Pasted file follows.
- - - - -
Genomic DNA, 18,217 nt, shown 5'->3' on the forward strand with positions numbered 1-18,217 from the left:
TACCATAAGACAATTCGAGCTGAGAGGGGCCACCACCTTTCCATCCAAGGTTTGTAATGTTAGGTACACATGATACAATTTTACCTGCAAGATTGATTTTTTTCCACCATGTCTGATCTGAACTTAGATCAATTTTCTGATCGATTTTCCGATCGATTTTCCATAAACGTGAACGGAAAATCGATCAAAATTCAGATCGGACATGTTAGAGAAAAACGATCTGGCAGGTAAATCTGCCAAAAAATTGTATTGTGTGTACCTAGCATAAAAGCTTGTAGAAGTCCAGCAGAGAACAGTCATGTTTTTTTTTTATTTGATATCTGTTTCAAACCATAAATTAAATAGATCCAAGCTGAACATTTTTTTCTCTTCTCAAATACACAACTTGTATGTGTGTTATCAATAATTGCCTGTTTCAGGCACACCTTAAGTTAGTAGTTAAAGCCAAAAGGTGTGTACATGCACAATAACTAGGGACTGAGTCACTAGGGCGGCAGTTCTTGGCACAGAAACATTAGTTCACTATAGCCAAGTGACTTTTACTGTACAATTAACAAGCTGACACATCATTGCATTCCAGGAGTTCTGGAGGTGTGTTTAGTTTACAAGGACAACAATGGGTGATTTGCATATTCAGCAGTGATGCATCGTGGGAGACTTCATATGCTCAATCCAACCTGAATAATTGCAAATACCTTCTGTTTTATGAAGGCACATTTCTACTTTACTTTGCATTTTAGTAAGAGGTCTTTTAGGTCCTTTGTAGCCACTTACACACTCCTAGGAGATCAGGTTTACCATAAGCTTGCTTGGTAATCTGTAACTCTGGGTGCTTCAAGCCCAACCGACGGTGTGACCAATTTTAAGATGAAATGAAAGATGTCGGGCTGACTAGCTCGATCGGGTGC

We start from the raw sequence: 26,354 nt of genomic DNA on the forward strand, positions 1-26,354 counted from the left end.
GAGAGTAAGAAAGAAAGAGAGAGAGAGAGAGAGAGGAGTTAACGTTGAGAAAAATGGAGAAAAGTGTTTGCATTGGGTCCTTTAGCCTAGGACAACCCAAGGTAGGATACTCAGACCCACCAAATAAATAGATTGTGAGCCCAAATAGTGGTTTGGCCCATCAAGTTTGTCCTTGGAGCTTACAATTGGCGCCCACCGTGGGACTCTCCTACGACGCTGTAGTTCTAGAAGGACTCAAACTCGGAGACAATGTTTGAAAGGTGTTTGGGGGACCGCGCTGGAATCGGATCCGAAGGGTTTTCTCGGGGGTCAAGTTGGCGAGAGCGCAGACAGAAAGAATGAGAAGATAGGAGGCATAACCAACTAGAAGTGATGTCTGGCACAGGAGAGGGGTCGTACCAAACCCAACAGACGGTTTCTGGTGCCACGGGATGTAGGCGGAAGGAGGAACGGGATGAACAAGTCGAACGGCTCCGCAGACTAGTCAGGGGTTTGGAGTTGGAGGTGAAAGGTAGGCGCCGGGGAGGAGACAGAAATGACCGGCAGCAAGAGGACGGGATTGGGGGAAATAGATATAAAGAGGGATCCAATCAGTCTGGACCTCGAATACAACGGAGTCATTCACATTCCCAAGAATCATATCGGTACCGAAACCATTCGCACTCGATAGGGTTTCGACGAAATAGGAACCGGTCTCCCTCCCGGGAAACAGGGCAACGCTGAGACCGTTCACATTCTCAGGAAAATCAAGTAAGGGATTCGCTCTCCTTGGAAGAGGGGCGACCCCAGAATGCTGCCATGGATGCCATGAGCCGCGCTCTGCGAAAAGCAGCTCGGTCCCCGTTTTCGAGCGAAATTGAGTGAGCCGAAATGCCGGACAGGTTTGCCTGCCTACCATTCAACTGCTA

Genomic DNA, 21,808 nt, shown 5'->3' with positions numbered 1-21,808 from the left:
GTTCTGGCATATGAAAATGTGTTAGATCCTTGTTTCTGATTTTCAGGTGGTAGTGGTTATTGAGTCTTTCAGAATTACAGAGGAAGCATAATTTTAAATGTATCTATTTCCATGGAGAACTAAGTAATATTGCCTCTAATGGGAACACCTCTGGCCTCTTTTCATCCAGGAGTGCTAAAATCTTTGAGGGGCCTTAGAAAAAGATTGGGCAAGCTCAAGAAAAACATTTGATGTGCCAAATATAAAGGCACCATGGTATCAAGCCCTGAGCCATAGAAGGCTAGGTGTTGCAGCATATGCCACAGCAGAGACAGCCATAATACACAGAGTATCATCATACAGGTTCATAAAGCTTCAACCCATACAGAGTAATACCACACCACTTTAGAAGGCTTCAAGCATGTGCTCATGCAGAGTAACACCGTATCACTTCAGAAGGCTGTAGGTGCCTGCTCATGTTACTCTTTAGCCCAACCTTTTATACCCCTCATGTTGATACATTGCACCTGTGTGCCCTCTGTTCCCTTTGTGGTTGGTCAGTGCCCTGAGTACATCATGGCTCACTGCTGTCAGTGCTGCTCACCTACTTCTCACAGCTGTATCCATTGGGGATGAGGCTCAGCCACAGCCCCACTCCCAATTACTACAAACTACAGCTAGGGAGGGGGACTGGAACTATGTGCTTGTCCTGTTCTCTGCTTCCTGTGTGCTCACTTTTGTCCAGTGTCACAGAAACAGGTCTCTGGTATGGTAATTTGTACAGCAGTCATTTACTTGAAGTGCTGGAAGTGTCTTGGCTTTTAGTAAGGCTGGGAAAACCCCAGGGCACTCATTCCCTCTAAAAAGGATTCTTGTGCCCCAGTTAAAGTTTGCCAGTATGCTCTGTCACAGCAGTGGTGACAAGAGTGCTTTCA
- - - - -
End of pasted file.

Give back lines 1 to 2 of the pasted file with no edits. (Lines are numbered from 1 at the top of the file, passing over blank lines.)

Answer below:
Genomic DNA, 18,217 nt, shown 5'->3' on the forward strand with positions numbered 1-18,217 from the left:
TACCATAAGACAATTCGAGCTGAGAGGGGCCACCACCTTTCCATCCAAGGTTTGTAATGTTAGGTACACATGATACAATTTTACCTGCAAGATTGATTTTTTTCCACCATGTCTGATCTGAACTTAGATCAATTTTCTGATCGATTTTCCGATCGATTTTCCATAAACGTGAACGGAAAATCGATCAAAATTCAGATCGGACATGTTAGAGAAAAACGATCTGGCAGGTAAATCTGCCAAAAAATTGTATTGTGTGTACCTAGCATAAAAGCTTGTAGAAGTCCAGCAGAGAACAGTCATGTTTTTTTTTTATTTGATATCTGTTTCAAACCATAAATTAAATAGATCCAAGCTGAACATTTTTTTCTCTTCTCAAATACACAACTTGTATGTGTGTTATCAATAATTGCCTGTTTCAGGCACACCTTAAGTTAGTAGTTAAAGCCAAAAGGTGTGTACATGCACAATAACTAGGGACTGAGTCACTAGGGCGGCAGTTCTTGGCACAGAAACATTAGTTCACTATAGCCAAGTGACTTTTACTGTACAATTAACAAGCTGACACATCATTGCATTCCAGGAGTTCTGGAGGTGTGTTTAGTTTACAAGGACAACAATGGGTGATTTGCATATTCAGCAGTGATGCATCGTGGGAGACTTCATATGCTCAATCCAACCTGAATAATTGCAAATACCTTCTGTTTTATGAAGGCACATTTCTACTTTACTTTGCATTTTAGTAAGAGGTCTTTTAGGTCCTTTGTAGCCACTTACACACTCCTAGGAGATCAGGTTTACCATAAGCTTGCTTGGTAATCTGTAACTCTGGGTGCTTCAAGCCCAACCGACGGTGTGACCAATTTTAAGATGAAATGAAAGATGTCGGGCTGACTAGCTCGATCGGGTGC